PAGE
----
Did the episode accomplish what it set out to do? Yes. It showed us the depraved depths to which Negan (and this show’s writers’ room) will sink to make a point. Did it justify a year-plus of nonstop interview and promo hype for this skull-crushing moment? Could it ever? That Negan knocked out two victims was only half a surprise, after Jeffrey Dean Morgan accidentally let slip earlier this year the possibility of multiple victims.

For Negan to function as the baddie the show so badly wants him to be, we knew he’d have to murder a top-tier character, one whose loss would be felt throughout the show. Abraham, Glenn, Maggie, and Michonne were the only ones who fit the bill (Daryl, Rick, and Carl did too, but the show would never dare).

Even two murders in one episode couldn’t mask the mustache-twirling cartoonish quality of this small-screen Negan. He monologues with the stamina of a Bond villain on crack, yet the show’s network-mandated limit on curse words hinders the foul-mouthed charisma of his comic book persona (the kind of charisma it took on the page to pull off that "vampire bat" line, for sure). What we get instead is a watered-down impression, one carried solely by the cravenness of his violence.

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And about that violence. It is, of course, nothing new for the show—this wasn’t its bloodiest or goriest episode yet, not by far. What feels new is the level of transparency with which the show now asks us to be entertained by pure, concentrated human pain and misery. Sunday’s episode left me feeling vaguely sickened and numb, like the emotional hangover of a 2016 presidential debate. That’s what this show wanted me to feel after spending an hour in its world. (At San Diego Comic-Con this year, visitors to the show’s booth posed with lifelike replicas of Negan’s kneeling, would-be victims. Its cross-brand Twitter emoji on premiere night was Negan’s bat. The show has gleefully done everything it can to amplify this experience.) And you know what? It just isn’t fun anymore.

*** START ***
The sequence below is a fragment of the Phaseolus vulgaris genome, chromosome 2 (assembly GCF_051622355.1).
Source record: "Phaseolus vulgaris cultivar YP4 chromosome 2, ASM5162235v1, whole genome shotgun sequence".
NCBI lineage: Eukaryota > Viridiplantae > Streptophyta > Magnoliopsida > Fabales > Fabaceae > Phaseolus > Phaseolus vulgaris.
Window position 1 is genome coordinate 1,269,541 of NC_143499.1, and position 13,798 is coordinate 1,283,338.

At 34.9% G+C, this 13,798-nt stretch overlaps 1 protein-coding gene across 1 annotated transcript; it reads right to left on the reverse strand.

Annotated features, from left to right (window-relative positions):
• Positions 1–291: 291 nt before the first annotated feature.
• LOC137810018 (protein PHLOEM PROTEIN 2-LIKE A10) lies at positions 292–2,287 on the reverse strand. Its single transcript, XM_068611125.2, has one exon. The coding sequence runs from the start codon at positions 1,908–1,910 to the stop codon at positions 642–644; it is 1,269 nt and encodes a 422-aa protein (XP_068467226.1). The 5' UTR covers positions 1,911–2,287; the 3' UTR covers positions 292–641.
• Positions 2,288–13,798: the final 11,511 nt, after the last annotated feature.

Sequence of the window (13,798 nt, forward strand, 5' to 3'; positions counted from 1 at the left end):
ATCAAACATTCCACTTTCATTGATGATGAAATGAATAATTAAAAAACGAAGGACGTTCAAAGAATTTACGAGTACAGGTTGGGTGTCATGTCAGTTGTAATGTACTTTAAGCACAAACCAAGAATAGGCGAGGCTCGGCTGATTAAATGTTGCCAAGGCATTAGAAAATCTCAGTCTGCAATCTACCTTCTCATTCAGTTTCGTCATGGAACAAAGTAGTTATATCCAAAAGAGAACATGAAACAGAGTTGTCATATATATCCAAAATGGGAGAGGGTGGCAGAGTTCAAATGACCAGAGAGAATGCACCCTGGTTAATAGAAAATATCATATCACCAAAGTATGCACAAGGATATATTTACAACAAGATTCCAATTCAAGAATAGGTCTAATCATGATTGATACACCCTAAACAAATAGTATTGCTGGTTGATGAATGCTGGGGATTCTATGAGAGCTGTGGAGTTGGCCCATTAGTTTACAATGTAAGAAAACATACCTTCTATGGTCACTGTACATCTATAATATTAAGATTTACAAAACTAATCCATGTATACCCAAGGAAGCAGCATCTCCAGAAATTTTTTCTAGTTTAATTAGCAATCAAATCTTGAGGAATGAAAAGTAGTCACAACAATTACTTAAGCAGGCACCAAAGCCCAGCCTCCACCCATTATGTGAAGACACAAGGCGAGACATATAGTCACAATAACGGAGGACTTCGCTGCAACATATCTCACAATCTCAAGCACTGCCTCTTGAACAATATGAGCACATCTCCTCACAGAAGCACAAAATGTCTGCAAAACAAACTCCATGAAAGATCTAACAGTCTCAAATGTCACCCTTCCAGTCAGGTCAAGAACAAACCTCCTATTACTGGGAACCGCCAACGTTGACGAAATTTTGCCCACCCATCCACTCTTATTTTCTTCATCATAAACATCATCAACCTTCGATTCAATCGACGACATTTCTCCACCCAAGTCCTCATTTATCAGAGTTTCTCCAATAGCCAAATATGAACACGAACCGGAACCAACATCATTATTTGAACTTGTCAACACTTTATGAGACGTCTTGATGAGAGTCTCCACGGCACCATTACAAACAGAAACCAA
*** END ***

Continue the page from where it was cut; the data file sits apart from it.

The Walking Dead was never an optimistic slice of sunshine, but it did once offer escapist fantasy. It began as a story about ordinary men and women using their own ingenuity to survive in a suddenly savage world. Characters, for the most part, were drawn broadly enough that viewers could project themselves onto the screen and wonder: Would we harden and flourish under the rules of the new world, like Carol? Would we devote ourselves to others, like Rick? Would we be as staggeringly inept as Father Gabriel, or darken into vicious survivalists like The Governor?

The fun, at least for many of us, was in wondering and in relating to the characters, imagining ourselves rising to the occasion like them.

These days, the show has sparse pleasures to offer. Special-effects master Greg Nicotero’s work is still, seven seasons in, a grotesque wonder to behold. Actors like Andrew Lincoln and Melissa McBride routinely rise above the faux-philosophical dialogue and repetitive character arcs they’re given to produce raw, complicated moments of human pathos. (Lincoln’s performances in both the Season 6 finale and Season 7 opener are among his best work to date.)

But from there, reasons to keep watching dwindle fast. Events in the show mostly plod on endlessly from one torment to the next, from one false safe haven to the next Big Bad. It has frustratingly little to say about anything, rendering violent stunts like Sunday’s episode largely meaningless (and in that way, a little boring). Life, in The Walking Dead’s worldview, is fragile and short and full of inevitable and indiscriminate violence. It rarely offers deeper insight than that.

Seven years ago, with untold narrative possibilities ahead, that darkness felt edgy. Today, in large part thanks to The Walking Dead’s success, it’s drearily commonplace. We’ve reached a point of collective cultural exhaustion with grimdark genre entertainment (see: the DCEU) and no wonder. When our everyday political reality is already garish and demoralizing, escapism isn’t more torture and misery. It’s hope. The Walking Dead would do well to let a ray of it shine in every now and again.